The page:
Don’t lose sight of the forest for the trees!
For political activists looking to change public policy in the statehouse or the county courthouse, the beginning of the year is the time to really hone in on your legislative program to make sure you accomplish your goals.
Yep, you close your eyes and envision lofty phone calls discussing strategy with your bill sponsor and being involved in high-end policy decisions -– carefully weighing option A vs B.
In reality, it doesn’t work that way at all.
That’s because while it is legislative season, it’s also fundraising season, volunteer/activist recruitment season, candidate recruitment season, event season (where you can add more names to your group,) and more!
Of course, it’s not always possible to get everything done in the time allotted to you -– but you won’t come anywhere close if you don’t take the time to prepare for what lies ahead.
Remember, the main reason that we fail in the Capitol is that we fail to prepare beforehand!
It is not the Diebold voting machine’s fault nor is it the fault of statist politicians.
It’s yours. It’s mine.
What Are My Priorities?
In my home state of Iowa, once the legislature is out of session for the year it is very hard to get people to get involved in grassroots politics. It’s probably that way for most of you, too.
We have a narrow window to work with.
So before the session begins each year, the leaders of the organization I work for carefully plan our legislative program and then work out a detailed plan to make it happen.
Of course you’ll be spending some time in the legislature working with your bill sponsor to obtain votes on your bill.
But you also need a concrete plan on how you’ll go about:
*** Fundraising; people are highly motivated to support or oppose legislation during session and this is your best time to enlist their help, if you actually get out there and ask for it.
*** List building; this can be done at events, online, or through the mail. People are more willing to sign petitions and get involved during the next couple of months, if you ask them to.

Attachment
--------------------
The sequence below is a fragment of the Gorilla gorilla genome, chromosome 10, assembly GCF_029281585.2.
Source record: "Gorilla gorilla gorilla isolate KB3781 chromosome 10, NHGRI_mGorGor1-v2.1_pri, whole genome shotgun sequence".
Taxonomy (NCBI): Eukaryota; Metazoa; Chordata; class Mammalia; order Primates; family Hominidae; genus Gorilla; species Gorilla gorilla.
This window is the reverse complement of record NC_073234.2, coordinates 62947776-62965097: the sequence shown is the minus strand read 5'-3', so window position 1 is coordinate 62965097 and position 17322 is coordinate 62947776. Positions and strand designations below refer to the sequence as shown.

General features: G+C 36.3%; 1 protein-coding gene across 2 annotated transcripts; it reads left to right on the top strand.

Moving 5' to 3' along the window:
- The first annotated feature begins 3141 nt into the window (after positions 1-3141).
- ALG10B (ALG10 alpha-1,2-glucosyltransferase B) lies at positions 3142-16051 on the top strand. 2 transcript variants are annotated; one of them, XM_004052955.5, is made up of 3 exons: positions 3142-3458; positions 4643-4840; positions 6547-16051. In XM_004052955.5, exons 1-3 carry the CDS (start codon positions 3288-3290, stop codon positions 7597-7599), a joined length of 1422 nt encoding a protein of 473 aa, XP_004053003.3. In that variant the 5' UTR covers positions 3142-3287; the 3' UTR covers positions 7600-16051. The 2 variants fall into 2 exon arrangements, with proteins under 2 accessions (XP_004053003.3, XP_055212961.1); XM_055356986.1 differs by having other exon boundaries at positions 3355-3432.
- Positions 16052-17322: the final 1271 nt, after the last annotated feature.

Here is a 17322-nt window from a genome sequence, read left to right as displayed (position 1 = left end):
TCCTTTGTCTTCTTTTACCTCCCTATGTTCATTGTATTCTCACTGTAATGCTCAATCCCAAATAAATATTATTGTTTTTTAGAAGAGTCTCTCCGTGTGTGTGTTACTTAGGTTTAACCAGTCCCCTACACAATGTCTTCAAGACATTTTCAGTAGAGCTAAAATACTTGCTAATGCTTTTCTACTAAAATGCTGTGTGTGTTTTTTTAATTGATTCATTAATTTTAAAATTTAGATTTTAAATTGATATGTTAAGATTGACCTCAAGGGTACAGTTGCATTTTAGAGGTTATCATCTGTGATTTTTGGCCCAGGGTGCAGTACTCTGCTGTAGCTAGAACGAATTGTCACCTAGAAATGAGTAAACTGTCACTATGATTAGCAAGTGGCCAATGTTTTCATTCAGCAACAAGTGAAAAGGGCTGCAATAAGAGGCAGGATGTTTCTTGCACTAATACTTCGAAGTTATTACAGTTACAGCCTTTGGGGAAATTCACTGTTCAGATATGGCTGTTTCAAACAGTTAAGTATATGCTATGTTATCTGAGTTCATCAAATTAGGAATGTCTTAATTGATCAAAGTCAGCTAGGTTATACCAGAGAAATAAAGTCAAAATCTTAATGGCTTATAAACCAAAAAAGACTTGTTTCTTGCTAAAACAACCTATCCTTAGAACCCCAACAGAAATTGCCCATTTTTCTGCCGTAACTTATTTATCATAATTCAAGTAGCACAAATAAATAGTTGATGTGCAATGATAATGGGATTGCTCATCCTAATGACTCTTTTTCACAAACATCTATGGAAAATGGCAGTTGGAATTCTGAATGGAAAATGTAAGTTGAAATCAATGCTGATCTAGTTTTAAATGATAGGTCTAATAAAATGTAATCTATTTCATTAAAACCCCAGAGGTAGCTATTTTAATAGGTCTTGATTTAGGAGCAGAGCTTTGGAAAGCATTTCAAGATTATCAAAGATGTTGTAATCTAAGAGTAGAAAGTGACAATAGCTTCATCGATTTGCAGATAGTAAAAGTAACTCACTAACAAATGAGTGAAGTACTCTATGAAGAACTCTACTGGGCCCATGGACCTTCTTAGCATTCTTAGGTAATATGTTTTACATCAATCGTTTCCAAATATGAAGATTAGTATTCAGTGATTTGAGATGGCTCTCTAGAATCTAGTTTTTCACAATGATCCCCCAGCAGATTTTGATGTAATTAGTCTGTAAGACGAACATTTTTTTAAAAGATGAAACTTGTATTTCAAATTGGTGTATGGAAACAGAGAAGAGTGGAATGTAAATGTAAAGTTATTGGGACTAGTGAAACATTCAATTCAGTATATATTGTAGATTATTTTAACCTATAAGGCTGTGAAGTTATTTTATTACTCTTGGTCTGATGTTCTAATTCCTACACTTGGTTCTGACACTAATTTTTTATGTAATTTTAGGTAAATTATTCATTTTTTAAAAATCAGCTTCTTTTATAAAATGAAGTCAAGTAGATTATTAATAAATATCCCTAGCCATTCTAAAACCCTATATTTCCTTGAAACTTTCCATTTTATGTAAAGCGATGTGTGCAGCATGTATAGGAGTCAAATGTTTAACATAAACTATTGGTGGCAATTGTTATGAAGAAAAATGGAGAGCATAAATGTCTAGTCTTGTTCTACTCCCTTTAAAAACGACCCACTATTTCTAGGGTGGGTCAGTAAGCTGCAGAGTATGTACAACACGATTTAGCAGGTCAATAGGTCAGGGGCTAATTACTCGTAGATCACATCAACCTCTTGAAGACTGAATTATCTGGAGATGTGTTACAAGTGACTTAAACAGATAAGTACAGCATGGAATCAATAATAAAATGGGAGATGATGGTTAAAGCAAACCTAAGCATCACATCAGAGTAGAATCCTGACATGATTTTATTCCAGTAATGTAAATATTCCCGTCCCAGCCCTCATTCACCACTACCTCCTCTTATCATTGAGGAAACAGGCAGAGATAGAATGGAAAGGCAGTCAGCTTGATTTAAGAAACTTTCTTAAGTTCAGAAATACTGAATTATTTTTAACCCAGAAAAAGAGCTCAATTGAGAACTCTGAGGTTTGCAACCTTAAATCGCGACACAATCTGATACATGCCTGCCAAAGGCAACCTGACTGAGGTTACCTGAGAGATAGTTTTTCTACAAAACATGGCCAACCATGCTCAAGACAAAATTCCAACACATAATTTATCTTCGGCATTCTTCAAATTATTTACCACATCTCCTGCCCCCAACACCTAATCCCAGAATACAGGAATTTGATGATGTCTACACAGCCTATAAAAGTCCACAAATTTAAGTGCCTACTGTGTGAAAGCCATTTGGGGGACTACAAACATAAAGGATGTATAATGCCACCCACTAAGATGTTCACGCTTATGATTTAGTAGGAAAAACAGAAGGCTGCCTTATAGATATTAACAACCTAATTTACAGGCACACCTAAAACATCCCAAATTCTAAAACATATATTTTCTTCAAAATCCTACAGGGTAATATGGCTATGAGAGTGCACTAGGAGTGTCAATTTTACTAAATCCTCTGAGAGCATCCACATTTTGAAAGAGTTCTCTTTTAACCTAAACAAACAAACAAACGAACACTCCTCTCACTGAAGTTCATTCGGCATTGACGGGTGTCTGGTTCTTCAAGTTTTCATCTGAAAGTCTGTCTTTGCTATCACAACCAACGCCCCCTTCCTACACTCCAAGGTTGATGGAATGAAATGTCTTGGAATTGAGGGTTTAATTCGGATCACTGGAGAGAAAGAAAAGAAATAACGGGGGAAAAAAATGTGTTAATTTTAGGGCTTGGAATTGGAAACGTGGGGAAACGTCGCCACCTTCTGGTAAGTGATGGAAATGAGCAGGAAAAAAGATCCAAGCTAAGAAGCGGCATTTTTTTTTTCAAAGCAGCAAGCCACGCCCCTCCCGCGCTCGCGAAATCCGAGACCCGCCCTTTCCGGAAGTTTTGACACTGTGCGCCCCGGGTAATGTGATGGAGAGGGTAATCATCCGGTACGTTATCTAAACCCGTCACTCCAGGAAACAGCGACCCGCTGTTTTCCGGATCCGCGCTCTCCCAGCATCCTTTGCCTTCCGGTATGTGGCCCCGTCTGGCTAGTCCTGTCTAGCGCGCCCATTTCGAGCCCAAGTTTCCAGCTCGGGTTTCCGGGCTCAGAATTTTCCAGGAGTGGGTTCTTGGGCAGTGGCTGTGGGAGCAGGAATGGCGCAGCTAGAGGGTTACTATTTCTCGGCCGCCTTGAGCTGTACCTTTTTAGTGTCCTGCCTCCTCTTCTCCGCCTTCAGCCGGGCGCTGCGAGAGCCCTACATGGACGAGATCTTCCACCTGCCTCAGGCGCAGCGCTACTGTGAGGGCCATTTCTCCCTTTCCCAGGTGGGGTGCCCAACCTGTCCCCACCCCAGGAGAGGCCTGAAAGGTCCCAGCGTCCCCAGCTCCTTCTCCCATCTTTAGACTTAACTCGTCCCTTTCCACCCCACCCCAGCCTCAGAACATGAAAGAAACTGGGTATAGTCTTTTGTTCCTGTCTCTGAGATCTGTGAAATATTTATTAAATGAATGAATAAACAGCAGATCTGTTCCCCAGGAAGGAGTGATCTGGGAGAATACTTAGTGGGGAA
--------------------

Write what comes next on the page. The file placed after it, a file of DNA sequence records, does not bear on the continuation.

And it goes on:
*** Developing Staff/Volunteers; now is the time to recruit new volunteers and test them out to see what they can handle so you can promote those capable of handling more responsibility, if you’re thinking about it.
*** Recruiting Candidates; when the legislature is in session attacking our freedoms is often when you’ll have your best chances of finding good candidates, if you’re looking for them.
You see, it’s a great time to capture a ton of new energy, funding, lists, and key people!
But it only happens if you have a plan to make it all happen, as people will not magically come and find your organization!
Jack of All Trades -– Master of None
Just because there are a lot of things you could do, doesn’t mean that you have the capability to do them all.
Don’t dabble at fifteen different things –- only to find out that you do none of them well.
The movement has far too many people in it who act like this as it is. It’s critical that you prioritize your time and make a plan.
Where to Start:
Remember that without lists, money, and people, you’re not able to be effective in the public policy arena.
Whatever you do, you need to have an eye towards building your list size so that whether you win or lose your immediate fight, your organization lives to fight another day.